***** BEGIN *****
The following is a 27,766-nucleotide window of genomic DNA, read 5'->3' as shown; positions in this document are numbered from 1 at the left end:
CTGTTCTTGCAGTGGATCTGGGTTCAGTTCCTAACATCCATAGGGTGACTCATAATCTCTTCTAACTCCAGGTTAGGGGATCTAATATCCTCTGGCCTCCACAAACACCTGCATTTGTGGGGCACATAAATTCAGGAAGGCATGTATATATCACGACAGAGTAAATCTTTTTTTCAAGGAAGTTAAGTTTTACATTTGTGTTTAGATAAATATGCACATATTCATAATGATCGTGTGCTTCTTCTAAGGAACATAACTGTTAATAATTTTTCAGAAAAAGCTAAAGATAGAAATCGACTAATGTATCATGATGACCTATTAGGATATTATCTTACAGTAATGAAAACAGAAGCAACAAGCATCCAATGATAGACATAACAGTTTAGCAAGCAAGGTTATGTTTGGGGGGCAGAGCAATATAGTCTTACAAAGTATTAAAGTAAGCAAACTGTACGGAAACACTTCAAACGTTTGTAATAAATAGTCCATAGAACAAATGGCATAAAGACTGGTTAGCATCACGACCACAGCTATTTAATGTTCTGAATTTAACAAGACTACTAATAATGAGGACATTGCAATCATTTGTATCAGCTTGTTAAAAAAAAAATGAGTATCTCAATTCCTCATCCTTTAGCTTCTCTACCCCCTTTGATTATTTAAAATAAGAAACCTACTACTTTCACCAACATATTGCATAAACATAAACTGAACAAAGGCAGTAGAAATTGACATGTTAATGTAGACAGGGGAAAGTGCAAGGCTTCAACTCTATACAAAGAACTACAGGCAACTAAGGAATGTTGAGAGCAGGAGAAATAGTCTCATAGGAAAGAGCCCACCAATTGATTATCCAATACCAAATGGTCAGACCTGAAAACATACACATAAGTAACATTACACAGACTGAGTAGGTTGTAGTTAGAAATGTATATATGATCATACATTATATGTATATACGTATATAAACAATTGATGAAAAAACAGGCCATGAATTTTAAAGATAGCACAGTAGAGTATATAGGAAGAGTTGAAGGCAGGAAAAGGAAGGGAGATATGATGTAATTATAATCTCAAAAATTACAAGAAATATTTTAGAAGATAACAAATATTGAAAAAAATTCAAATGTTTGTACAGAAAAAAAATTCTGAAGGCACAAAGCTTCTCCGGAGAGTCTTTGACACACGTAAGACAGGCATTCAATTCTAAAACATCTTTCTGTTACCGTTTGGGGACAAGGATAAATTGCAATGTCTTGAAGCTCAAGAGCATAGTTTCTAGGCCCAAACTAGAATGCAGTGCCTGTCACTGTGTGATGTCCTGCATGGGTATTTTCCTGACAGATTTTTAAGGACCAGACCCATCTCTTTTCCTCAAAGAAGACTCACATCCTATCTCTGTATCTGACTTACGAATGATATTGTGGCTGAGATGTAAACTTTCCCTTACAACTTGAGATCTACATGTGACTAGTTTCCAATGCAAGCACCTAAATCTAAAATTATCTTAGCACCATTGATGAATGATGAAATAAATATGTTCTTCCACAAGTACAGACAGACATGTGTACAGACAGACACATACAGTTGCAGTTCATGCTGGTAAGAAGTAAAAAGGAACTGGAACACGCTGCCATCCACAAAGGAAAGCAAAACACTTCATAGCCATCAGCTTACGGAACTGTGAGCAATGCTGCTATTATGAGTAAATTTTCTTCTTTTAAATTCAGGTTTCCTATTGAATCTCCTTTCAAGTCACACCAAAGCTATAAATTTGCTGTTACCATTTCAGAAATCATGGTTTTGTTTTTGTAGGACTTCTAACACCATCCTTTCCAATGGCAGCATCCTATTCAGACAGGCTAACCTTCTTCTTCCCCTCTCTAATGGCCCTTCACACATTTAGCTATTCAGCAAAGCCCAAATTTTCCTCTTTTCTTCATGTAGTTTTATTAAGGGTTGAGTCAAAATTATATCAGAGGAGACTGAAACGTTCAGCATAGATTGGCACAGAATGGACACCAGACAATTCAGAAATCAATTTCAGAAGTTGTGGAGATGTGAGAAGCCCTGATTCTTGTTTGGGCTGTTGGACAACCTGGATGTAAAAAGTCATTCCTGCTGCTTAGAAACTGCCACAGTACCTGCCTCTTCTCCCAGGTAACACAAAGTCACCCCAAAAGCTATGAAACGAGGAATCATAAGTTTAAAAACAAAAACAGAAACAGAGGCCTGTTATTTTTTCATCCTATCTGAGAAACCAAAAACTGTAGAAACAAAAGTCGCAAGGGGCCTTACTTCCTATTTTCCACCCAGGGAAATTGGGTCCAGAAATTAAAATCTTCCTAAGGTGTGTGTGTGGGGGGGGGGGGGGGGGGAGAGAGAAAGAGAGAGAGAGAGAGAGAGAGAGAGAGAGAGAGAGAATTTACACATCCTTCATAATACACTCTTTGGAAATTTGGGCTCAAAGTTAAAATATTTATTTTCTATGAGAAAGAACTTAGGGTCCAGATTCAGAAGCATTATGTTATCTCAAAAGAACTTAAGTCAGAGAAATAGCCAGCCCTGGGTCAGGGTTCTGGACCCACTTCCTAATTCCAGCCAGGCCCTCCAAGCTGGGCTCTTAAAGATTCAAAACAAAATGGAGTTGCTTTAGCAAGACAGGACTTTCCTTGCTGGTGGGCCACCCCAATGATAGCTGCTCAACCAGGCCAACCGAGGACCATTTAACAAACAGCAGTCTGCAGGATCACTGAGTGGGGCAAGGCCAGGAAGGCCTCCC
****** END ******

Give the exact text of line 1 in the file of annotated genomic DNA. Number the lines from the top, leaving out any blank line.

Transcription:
The following is a 27,766-nucleotide window of genomic DNA, read 5'->3' as shown; positions in this document are numbered from 1 at the left end: